Antibiotic Adverse Events Seen in Many Hospital Patients

Antibiotic Adverse Events Seen in Many Hospital Patients

About 1 in 5 hospitalized patients that receive antibiotics have an adverse reaction to them, according to a new study that also found about 20% of the patients given antibiotics didn’t even need them.

Researchers with the Johns Hopkins University School of Medicine Baltimore examined medical records of nearly 1,500 patients treated at the Johns Hopkins Hospital for various conditions, but all received at least 24 hours of antibiotic treatment. They were also monitored for any adverse events from antibiotics 30 days after they were released from the hospital.

Among patients that experienced side effects, gastrointestinal was the most common, accounting for 42% of cases, followed by kidney (24%) and blood abnormalities (15%). For each additional 10 days of antibiotics, the risk of side effects increased by 3%, researchers reported in JAMA Internal Medicine.

Results also showed that 24% of patients stayed longer in the hospital than anticipated due to the side effects. And 61% needed additional diagnostic tests resulting from those adverse events.

“Too often, clinicians prescribe antibiotics even if they have a low suspicion for a bacterial infection, thinking that even if antibiotics may not be necessary, they are probably not harmful,” lead author Pranita Tamma, MD, director of the Pediatric Antimicrobial Stewardship Program at The Johns Hopkins Hospital, said in a statement. “But that is not always the case. Antibiotics have the potential to cause real harm to patients.”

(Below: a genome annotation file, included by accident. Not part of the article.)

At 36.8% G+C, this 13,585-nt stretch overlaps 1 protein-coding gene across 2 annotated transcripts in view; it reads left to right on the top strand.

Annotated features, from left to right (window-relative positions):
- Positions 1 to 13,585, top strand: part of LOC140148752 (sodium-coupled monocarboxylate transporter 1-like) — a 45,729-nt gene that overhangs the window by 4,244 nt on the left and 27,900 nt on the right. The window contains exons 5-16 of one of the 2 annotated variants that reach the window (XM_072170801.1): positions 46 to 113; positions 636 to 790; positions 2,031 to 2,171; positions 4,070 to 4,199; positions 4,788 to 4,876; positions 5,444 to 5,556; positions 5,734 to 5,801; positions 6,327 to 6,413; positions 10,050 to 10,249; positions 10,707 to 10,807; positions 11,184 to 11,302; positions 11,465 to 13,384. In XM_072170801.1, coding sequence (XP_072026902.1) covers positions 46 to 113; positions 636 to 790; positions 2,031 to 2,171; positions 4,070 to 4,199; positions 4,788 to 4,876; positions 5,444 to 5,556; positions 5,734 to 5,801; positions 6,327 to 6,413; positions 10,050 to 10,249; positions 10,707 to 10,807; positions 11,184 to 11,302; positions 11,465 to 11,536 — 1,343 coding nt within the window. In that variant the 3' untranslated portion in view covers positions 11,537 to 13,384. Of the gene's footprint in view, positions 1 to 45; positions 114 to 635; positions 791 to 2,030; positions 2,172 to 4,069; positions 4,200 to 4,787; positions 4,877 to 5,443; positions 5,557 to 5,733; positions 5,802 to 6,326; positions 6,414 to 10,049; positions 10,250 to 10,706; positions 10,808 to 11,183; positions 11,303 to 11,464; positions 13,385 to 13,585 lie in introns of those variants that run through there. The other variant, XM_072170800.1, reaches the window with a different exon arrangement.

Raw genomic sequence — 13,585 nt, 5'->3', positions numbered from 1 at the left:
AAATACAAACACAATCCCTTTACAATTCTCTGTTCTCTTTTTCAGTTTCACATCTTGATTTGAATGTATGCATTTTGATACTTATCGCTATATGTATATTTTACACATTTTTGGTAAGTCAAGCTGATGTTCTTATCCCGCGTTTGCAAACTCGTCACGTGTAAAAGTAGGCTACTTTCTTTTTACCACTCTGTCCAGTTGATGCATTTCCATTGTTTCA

She added that the results should encourage patients to ask questions about their treatment and understand risks associated with medications. “I think it’s good for patients to ask their doctors about potential side effects and how to recognize them.”


Jonathan Block

Jonathan Block

Jonathan Block is a freelance writer and former MedShadow content editor. He has been an editor and writer for multiple pharmaceutical, health and medical publications, including BioCentury, The Pink Sheet, Modern Healthcare, Health Plan Week and Psychiatry Advisor. He holds a BA from Tufts University and is earning an MPH with a focus on health policy from the CUNY Graduate School of Public Health & Health Policy.


Did you find this article helpful?


Latest News

Can Convalescent Plasma Treat COVID-19 Patients?

Can Convalescent Plasma Treat COVID-19 Patients?

One of the most promising treatments for COVID-19 is convalescent plasma, a component of blood. People who have been infected with the virus and are now healthy have developed COVID-19-fighting antibodies, which, the theory is, can be given to people currently sick with COVID-19 so that those antibodies can boost…

  • Advertisement